Empirical and genealogical analysis of non-vocational adult education in Europe
Non-formal, non-vocational adult education (NFNVAE) is a low-cost, low-threshold learning activity that generates many benefits for individuals and society, and it should play a more central role in educational policy. NFNVAE’s challenge is that it lacks clear concepts and definitions and is, therefore, less systematically covered in statistics, research and surveys. This article seeks to tackle these problems by providing (1) a mapping of NFNVAE courses in 10 European countries and (2) a conceptual framework for NFNVAE. The mapping is based on survey data (n = 8,646) that contain information on 14,063 courses, which were coded into 24 categories and three general types: civic, liberal and basic skills education. Popular adult education courses (in the radical meaning of the term) were not found among these data; therefore, further mapping is needed. The genealogical analysis shows that ideological discourses and cultural practices should be taken into account when different concepts are used to describe NFNVAE. Especially the concept “popular” needs more clarification, since it is frequently used to refer to several different traditions, for example the Nordic “folkbildning”, which is a civic education system, and therefore differs from Latin American popular adult education, which is a radical, non-governmental movement.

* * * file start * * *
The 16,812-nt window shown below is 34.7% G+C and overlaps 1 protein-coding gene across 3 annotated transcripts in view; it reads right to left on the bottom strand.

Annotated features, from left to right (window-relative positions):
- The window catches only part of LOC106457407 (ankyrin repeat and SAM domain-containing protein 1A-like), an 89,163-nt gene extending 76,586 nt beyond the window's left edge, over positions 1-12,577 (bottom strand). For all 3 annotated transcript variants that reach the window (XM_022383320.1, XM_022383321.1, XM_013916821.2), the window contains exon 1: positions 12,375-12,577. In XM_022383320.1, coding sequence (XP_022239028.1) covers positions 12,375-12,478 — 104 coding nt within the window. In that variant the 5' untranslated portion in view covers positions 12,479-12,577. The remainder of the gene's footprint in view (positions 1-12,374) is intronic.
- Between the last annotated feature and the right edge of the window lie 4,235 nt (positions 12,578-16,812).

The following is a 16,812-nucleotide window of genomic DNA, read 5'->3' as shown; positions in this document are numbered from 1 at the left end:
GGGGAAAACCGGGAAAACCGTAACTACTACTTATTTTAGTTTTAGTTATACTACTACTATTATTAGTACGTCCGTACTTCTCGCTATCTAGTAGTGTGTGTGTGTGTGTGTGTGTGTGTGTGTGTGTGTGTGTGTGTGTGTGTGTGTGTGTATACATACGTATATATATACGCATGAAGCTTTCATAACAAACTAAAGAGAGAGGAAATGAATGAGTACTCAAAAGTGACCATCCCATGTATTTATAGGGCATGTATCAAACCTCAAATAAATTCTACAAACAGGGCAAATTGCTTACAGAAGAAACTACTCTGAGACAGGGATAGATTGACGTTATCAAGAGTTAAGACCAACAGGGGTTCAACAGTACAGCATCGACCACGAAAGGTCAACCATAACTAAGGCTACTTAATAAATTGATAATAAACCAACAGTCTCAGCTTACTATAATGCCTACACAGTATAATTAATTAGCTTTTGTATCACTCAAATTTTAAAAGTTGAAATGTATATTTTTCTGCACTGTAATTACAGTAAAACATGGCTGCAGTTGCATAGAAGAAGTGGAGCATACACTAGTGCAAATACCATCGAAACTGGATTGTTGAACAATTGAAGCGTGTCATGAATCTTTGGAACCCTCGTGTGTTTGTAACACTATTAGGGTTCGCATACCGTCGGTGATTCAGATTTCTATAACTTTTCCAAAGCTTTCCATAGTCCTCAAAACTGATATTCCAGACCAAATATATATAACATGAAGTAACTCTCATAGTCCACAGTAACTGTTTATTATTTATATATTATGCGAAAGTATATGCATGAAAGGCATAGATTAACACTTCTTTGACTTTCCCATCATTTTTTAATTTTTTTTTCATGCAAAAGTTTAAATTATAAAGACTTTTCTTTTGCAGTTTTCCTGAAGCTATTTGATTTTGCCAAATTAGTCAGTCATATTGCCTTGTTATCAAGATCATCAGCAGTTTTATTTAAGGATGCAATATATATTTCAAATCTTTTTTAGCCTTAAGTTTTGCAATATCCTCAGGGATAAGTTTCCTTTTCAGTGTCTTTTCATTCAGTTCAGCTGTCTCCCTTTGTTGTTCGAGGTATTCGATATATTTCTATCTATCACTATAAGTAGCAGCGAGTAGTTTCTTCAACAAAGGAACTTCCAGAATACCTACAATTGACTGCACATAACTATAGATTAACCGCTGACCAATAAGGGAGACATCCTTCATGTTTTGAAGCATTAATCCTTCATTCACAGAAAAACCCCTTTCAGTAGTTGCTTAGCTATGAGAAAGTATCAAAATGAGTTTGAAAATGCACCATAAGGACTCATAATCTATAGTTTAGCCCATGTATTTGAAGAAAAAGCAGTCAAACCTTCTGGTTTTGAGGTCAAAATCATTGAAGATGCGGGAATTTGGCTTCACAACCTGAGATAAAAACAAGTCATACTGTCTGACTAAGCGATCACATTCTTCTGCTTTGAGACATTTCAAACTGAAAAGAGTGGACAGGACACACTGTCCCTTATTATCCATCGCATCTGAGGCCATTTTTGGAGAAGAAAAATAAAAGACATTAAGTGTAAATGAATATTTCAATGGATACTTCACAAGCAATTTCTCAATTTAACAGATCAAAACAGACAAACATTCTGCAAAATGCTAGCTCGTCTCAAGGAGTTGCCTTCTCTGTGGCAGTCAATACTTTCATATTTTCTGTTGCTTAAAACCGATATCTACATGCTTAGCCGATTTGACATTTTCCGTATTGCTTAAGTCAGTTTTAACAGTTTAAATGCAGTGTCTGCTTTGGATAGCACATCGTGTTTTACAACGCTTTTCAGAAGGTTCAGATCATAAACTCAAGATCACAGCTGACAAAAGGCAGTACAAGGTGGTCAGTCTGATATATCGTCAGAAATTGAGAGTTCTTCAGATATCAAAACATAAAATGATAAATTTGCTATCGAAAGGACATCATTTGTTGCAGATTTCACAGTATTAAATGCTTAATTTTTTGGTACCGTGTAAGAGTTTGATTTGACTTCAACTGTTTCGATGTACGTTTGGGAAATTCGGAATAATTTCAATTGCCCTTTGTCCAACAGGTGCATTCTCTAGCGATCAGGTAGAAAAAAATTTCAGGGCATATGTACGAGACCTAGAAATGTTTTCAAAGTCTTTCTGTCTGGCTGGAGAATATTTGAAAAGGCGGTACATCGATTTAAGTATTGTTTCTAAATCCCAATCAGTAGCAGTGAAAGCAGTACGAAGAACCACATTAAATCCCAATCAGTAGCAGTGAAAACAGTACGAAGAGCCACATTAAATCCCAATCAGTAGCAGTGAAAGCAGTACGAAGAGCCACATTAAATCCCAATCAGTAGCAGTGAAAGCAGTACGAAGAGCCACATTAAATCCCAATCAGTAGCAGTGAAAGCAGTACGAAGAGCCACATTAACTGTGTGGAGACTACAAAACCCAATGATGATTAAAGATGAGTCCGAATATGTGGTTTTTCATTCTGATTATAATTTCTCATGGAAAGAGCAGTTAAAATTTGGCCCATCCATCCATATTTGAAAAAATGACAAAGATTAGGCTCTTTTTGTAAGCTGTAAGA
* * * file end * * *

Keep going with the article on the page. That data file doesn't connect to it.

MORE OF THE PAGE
Keywordsnon-vocational education non-formal education adult education liberal popular educational policy genealogy
Funding was provided by the Directorate-General for Education and Culture (Grant No. 519319-LLP-1-2011-1-DE-KA1-KA1SCR).
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